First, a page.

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Your Diet

Every few months a different diet with a popular catch phase arrives and catches your attention. Unfortunately, once the hype has faded, so does your diet. It's important to find a diet that works for you, a diet with consistency. Below are a list of my favorite diets for clients, patients friends and family. Take your time, read the descriptions and click on the blue links for recipes. My passion is to help individuals live a healthy lifestyle that fits their needs and finding the diet that works for you is the first step. If you have any questions, you may contact me directly.

The Vegan/Plant-Base Diet

Healthy eating may be best achieved with a plant-based diet, which we define as a regimen that encourages whole, plant-based foods and discourages meats, dairy products, and eggs as well as all refined and processed foods.

We present a case study as an example of the potential health benefits of such a diet. Research shows that plant-based diets are cost-effective, low-risk interventions that may lower body mass index, blood pressure, HbA1C, and cholesterol levels. They may also reduce the number of medications needed to treat chronic diseases and lower ischemic heart disease mortality rates.

Physicians should consider recommending a plant-based diet to all their patients, especially those with high blood pressure, diabetes, cardiovascular disease, or obesity. Source (The US National Library of Medicine/National Institute of Health (PMCID: PMC3662288)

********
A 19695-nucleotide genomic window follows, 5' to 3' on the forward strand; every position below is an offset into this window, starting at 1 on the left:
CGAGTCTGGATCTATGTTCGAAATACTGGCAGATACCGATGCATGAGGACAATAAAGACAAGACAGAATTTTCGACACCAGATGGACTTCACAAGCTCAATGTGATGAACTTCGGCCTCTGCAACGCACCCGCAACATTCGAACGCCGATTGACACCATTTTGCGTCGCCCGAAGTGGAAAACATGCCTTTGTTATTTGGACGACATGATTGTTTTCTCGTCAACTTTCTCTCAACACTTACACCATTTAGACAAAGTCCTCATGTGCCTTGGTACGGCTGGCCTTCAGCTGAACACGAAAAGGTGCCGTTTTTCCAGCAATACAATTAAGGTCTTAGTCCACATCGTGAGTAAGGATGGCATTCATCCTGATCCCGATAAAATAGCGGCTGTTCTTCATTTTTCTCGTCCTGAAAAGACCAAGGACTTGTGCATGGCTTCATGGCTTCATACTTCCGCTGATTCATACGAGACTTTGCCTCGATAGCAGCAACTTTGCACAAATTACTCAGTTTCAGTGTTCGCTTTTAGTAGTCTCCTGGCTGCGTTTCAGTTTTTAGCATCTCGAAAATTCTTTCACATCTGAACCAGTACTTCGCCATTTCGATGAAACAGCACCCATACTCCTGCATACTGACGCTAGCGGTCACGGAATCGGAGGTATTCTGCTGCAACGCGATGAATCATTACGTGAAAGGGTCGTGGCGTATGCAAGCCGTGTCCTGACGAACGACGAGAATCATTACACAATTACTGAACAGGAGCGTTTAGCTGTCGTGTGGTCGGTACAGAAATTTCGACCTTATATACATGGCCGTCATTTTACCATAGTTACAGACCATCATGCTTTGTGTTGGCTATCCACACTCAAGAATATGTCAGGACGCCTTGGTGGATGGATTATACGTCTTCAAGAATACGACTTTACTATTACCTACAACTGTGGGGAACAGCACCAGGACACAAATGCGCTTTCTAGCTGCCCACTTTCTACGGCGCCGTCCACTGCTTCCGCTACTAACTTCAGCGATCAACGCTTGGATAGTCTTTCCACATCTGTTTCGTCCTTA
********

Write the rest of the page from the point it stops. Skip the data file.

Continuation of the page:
The Vegetarian Diet

Recent studies of the long-term health effects of meat-free, plant-based diets have provided further evidence of their benefits. A study published in December 2013 in the Journal of the Academy of Nutrition and Dietetics found that vegetarians have the lowest average body mass index (BMI) and meat eaters have the highest BMIs.

People with BMIs above 30 are obese, and obesity is associated with a higher risk for type 2 diabetes, high blood pressure, metabolic syndrome, diverticulitis, heart disease, and other illnesses. A study published in the March 9, 2015, issue of JAMA Internal Medicine suggests that a meat-free diet can reduce the risk of developing colon cancer.

Personal Note

LaTrish's diet has been Vegan/Planet-base for over a decade. Currently my diet is 80% plant-base & 20% pescatarian. I began my plant-base journey in 2008. Before 2008 I ate fairly healthy no red meat, no pork, chicken, turkey and fish were my main sources of protein. However since eating plant-base personally it has been the perfect match. I only eat fresh and mostly organic. I cook all of my meals, I don't eat processed foods, can foods, packaged foods of any kind. My motto is if I can't pick it from a garden or a tree, I don't eat it:-) Regardless of my diet choice, my goal is to encourage and help people find the diet that works for them consistently.

The Pescatarian Diet